JPMorgan Betting $30M on Entrepreneur Clusters


JPMorgan Chase & Co. (NYSE:JPM) is launching a $30-million program to help entrepreneur networks.

Through “Small Business Forward,” the bank will give grants to non-profit “cluster” organizations in different metro areas across the U.S. These cluster organizations work closely with small businesses in a single sector to provide mentorship, drive partnerships with universities, give workforce and management training and promote exports.

According to a new study from the Initiative for a Competitive Inner City (ICIC), nearly half of the high-performing clusters in the nation’s 10 largest cities helped their businesses grow at roughly three times the rate of other local businesses.

“Clusters are driving economic growth in major cities, contributing to job creation, higher wages and innovation. But the impact of clusters on small business growth could be strengthened. Most cities currently lack a unifying strategy for supporting clusters and small businesses,” said Kim Zeuli, ICIC’s senior vice president and director of research, in a statement released on Tuesday.

A Closer Look at the Clusters

JPMorgan Chase announced the program at a forum this week alongside SBA administrator Maria Contreras-Sweet, who voiced her support for cluster organizations.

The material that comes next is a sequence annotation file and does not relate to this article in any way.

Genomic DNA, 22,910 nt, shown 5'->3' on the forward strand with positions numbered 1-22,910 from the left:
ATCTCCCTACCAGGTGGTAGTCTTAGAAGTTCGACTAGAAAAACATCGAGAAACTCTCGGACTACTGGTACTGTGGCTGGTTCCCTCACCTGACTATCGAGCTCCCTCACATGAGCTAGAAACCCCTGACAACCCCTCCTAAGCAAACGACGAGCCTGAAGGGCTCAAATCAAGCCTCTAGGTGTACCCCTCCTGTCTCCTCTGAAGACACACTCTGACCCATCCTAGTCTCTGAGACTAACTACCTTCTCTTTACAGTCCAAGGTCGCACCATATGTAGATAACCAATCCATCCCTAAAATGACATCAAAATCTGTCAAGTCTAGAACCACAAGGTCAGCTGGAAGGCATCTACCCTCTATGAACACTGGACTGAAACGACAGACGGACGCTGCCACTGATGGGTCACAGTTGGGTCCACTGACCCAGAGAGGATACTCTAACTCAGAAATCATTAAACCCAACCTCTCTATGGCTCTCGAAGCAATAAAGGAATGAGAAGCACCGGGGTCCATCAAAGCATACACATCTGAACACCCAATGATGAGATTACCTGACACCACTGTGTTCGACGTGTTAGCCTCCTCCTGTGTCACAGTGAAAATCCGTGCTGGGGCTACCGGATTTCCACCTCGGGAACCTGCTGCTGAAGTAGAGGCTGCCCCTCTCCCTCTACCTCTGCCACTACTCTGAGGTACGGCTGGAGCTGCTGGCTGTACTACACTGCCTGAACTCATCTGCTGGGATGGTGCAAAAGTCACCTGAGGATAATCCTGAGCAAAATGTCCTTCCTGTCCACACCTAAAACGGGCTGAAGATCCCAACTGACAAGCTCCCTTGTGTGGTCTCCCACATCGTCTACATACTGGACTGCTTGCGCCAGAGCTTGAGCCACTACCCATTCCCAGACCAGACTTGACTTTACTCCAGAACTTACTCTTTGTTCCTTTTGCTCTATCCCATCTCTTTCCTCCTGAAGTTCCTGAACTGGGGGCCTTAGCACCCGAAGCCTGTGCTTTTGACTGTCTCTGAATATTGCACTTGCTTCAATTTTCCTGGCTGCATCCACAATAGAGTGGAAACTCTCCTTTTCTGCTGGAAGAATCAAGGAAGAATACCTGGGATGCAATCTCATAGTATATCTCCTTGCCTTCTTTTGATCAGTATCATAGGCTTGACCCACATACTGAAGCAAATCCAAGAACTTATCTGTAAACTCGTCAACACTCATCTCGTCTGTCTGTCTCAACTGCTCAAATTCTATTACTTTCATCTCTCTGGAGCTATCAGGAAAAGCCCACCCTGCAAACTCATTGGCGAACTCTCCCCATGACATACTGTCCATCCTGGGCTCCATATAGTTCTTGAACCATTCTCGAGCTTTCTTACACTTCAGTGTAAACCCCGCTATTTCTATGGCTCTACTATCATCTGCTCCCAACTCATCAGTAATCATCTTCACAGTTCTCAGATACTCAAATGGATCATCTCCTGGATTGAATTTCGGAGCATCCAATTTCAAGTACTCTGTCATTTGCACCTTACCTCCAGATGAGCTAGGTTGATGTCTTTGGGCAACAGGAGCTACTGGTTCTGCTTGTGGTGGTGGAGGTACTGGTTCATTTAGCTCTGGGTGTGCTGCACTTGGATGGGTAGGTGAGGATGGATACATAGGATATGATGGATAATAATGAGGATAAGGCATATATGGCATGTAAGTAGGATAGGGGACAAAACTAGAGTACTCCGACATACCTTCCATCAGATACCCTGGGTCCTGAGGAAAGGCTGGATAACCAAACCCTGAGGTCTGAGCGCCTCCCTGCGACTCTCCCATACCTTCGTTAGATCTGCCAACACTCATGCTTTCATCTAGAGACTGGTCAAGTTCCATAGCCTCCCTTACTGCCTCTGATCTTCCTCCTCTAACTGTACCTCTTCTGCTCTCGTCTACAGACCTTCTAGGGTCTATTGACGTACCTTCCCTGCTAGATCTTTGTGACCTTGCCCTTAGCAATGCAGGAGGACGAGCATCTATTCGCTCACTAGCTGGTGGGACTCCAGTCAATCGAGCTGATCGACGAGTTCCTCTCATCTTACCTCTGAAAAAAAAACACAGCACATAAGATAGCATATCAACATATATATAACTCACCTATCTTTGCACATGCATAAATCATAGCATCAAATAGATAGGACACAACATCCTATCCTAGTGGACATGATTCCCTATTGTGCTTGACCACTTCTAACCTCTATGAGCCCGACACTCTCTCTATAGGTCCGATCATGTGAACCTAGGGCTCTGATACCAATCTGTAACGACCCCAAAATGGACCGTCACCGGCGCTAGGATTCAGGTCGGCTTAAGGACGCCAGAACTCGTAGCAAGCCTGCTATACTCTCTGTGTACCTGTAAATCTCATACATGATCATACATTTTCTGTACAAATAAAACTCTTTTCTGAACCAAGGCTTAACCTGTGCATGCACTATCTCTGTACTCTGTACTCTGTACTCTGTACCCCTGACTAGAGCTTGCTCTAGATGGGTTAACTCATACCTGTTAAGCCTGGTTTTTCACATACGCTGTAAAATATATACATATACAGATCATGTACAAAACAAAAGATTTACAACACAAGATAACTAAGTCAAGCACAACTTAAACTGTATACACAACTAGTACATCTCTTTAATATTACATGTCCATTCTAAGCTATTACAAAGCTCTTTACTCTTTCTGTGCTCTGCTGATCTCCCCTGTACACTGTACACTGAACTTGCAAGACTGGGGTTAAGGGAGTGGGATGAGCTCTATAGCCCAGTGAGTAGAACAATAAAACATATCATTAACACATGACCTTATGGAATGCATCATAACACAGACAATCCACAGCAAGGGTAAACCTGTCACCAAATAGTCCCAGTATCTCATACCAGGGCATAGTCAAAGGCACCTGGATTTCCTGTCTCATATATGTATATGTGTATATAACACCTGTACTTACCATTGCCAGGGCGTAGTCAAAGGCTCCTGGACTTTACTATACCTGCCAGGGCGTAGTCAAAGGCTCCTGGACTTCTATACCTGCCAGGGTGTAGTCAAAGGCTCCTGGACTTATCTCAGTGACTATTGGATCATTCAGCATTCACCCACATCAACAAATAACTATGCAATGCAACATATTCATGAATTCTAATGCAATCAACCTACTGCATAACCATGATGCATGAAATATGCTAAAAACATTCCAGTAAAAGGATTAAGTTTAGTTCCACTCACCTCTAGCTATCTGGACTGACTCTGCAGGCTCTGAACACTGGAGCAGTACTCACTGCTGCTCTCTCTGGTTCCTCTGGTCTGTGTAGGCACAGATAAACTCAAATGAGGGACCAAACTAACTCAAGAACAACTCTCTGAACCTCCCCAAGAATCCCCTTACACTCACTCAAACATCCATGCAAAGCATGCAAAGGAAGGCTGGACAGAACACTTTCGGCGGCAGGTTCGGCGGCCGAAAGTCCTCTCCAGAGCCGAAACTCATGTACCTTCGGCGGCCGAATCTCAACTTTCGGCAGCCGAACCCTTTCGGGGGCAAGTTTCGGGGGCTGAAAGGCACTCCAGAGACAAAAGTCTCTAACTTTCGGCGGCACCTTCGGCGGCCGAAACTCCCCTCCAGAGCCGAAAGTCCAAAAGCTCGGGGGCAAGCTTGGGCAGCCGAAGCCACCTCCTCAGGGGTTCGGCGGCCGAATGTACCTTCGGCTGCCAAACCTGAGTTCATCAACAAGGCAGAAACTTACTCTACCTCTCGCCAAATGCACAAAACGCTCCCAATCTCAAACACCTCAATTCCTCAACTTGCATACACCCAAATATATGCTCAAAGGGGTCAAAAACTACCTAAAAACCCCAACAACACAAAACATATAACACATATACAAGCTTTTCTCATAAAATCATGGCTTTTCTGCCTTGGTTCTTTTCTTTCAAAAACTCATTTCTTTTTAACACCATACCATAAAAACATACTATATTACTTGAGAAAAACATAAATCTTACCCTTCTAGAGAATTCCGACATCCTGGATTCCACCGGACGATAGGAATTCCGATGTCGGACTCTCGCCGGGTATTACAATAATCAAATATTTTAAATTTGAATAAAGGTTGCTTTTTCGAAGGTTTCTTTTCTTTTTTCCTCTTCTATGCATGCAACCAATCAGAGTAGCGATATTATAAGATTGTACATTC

“America’s forward-looking companies are investing in clustered communities, because they see the return on investment,” said SBA Administrator Contreras-Sweet in a statement provided to “Clusters speed commercially viable ideas from the drawing board to the marketplace. These are communities with buy-in at every level and a proven support structure that nurtures success.”

Scott Geller, CEO of Chase Business Banking, said $3 million in grants will go to cluster organizations in ten cities: Chicago, Detroit, Kansas City, Los Angeles, Milwaukee, Newark, New Orleans, San Francisco, Seattle and St. Louis.

According to JPMorgan, the Los Angeles organization, called LA Cleantech, has already helped 30 companies create over 400 jobs in less than three years. Kabira Stokes, the founder and CEO of Isidore Electronics Recycling, an LA Cleantech participant, said the cluster organization helped save her young business after its warehouse location was destroyed in an electrical fire.

“It was a lifesaver for us … Basically everything we had had burned down,” said Stokes. They were the ones that could help me rebuild.”

Stokes said she took advantage of LA Cleantech’s free legal advice and experts, who helped Stokes with the environmental certification process.

“A big part of it was the support of having a team around me helping to strategize my next steps,” said Stokes. “It’s very much a community of people trying to change the world.”

The type of cluster ranges widely and depends on the city. In Newark, the New Jersey Innovation Institute is focused on technology, while the New Orleans BioInnovation Center is geared toward health-sciences companies. In Detroit, Eastern Market is aimed at food-industry entrepreneurs, while Chicago’s Austin Manufacturing Innovation Park is targeting advanced manufacturing companies.

“We are looking at the big drivers, in terms of industries, concepts and clusters that can be leveraged to drive small business and drive growth,” said Geller.

Interested entrepreneurs can learn more at the Small Business Forward website.